Dory: So many... One little fawn pretty much sums up what this is all about...the triumph and rewards. She was brought to me hypothermic, limp, and lifeless. She had been discovered alone and abandoned in a small patch of woods adjacent to a subdivision. It was assumed the mother was probably killed by a car, leaving a near newborn fawn to fend for itself. After wrapping in warm blankets, being placed under a heat lamp, and slowly dripping small amounts of fluids down her little throat, she held her head up...a full 24 hours later. Now, three months later, she is part of a small herd of 10 fawns. I can't tell her apart from the others. She is in the middle of "soft release" and is a great success story. Now, that's a happy ending!
Molly: How many babies do you have right now?
Dory: Right now at Mystic Farm, we have 17 babies - whitetail, mule deer, and elk. All are in the process of being soft released back into the wild.
Molly: How do you acquire the orphans?
Dory: Every year, baby elk, moose, and deer (ungulates) are orphaned and/or injured due to the mom being killed when hit by a car (and/or the baby being hit - a young elk at our facility now was hit by a train), injuries from predators (we've had everything from a fawn that was picked up and then dropped by an eagle, to a newborn fawn that was stepped on by a cow shortly after birth). Unfortunately, way too many of the orphans that end up at Mystic Farm are due to well intentioned (or sometimes not so well intentioned) people picking up newborn calves/fawns, either thinking they are abandoned or even worse, thinking how fun it would be to raise their own fawn/calf! A major part of Mystic Farm is education...informing people to NOT pick up babies when they find them. The mother is usually nearby.
Molly: You single handedly run the entire rescue by yourself. What are some of the challenges that come with this?
Dory: I have been fortunate to have volunteer help now that the rescue is growing. It's a bit of a dichotomy...we want as little human contact with the animals as possible, but yet it is a tremendous job for one person. As the rescue is expanding, I am able to delegate more and more duties to volunteers. Mystic Farm has been approved for an intern through the University of Idaho for next season. That person will be assigned a particular group of fawns, for example, and care exclusively for them.The every two hour feedings of the newborns ('round the clock!) may not be such a challenge in the future!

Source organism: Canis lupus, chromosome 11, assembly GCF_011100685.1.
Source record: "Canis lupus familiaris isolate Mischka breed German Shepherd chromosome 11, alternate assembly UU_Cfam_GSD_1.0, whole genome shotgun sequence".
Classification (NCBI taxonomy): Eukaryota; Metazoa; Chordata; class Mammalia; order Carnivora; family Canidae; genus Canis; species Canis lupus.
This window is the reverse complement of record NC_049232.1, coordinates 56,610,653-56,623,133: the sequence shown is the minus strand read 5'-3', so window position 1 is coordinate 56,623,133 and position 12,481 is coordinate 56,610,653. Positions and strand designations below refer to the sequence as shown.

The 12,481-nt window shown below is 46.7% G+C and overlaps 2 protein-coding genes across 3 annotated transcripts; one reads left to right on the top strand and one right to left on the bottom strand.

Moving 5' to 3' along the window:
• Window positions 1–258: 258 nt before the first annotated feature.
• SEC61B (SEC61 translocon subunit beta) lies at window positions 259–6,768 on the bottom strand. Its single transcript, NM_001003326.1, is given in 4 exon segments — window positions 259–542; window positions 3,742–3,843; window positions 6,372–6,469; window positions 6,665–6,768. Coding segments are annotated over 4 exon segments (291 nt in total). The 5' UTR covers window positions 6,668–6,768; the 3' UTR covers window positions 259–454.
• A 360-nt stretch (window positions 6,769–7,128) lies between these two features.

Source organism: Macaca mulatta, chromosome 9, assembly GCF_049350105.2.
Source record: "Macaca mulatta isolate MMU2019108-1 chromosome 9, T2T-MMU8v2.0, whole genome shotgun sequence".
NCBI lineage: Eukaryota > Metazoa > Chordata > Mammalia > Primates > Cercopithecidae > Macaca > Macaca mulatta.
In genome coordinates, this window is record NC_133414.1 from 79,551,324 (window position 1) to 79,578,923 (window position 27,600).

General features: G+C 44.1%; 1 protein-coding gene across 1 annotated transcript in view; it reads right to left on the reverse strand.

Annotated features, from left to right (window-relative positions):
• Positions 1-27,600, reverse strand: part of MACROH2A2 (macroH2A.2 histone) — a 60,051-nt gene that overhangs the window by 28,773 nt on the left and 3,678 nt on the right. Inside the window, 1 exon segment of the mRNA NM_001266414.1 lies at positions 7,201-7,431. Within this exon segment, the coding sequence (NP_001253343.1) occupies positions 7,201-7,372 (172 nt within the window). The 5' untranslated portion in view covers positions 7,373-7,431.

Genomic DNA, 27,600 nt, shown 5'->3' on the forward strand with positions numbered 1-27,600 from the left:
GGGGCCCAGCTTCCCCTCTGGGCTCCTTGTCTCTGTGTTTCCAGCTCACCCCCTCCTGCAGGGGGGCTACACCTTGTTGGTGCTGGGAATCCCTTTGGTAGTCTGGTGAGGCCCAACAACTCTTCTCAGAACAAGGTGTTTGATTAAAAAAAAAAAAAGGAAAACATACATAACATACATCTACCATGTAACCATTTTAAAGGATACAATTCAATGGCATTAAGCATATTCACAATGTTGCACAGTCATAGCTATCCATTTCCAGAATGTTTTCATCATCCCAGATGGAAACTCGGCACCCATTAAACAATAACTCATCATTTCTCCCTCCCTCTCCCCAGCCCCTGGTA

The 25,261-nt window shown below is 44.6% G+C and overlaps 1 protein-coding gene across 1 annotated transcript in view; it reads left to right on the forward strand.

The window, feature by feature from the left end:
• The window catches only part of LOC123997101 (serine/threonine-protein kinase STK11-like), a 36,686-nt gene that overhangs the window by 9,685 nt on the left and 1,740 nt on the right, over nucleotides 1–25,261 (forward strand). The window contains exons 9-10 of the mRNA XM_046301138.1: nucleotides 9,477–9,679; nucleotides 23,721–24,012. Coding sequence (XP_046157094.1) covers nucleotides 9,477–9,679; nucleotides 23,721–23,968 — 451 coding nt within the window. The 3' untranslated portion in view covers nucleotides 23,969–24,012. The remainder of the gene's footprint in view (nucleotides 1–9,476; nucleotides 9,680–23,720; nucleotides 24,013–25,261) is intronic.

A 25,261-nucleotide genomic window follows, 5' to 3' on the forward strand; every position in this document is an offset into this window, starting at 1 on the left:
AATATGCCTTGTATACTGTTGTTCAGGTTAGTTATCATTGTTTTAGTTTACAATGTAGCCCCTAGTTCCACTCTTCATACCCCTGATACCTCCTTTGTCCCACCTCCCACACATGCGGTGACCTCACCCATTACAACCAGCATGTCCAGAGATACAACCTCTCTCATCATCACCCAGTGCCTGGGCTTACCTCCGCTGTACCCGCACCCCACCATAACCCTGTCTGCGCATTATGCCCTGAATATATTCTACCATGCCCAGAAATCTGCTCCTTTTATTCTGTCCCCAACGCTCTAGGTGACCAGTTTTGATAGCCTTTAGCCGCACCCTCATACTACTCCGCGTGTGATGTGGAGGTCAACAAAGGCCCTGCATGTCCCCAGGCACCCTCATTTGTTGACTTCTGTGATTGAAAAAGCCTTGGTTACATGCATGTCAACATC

Molly: You are 100% community and donation funded. Where can readers of the Geeky Peacock go make a contribution or help out in some way?
Dory: Mystic Farm has a website with a Paypal link. All donations are tax deductible as we are a 501 (c) 3 non-profit. We are presently in the running for up to $8000 from a local charitable give away contest. I urge everyone to vote for us in the Parker Toyota contest. Voting is only until the end of September (this Sunday!), and is only one vote per FB account.
Please vote (it only takes ten seconds!) to help my awesome mother win the money the wildlife rescue so desperately needs. Click here to vote.
See? Told you my mom was awesome. She's essentially a Disney princess!
All of the photos included are photos I have taken of the various babies my mom has rehabilitated over the years.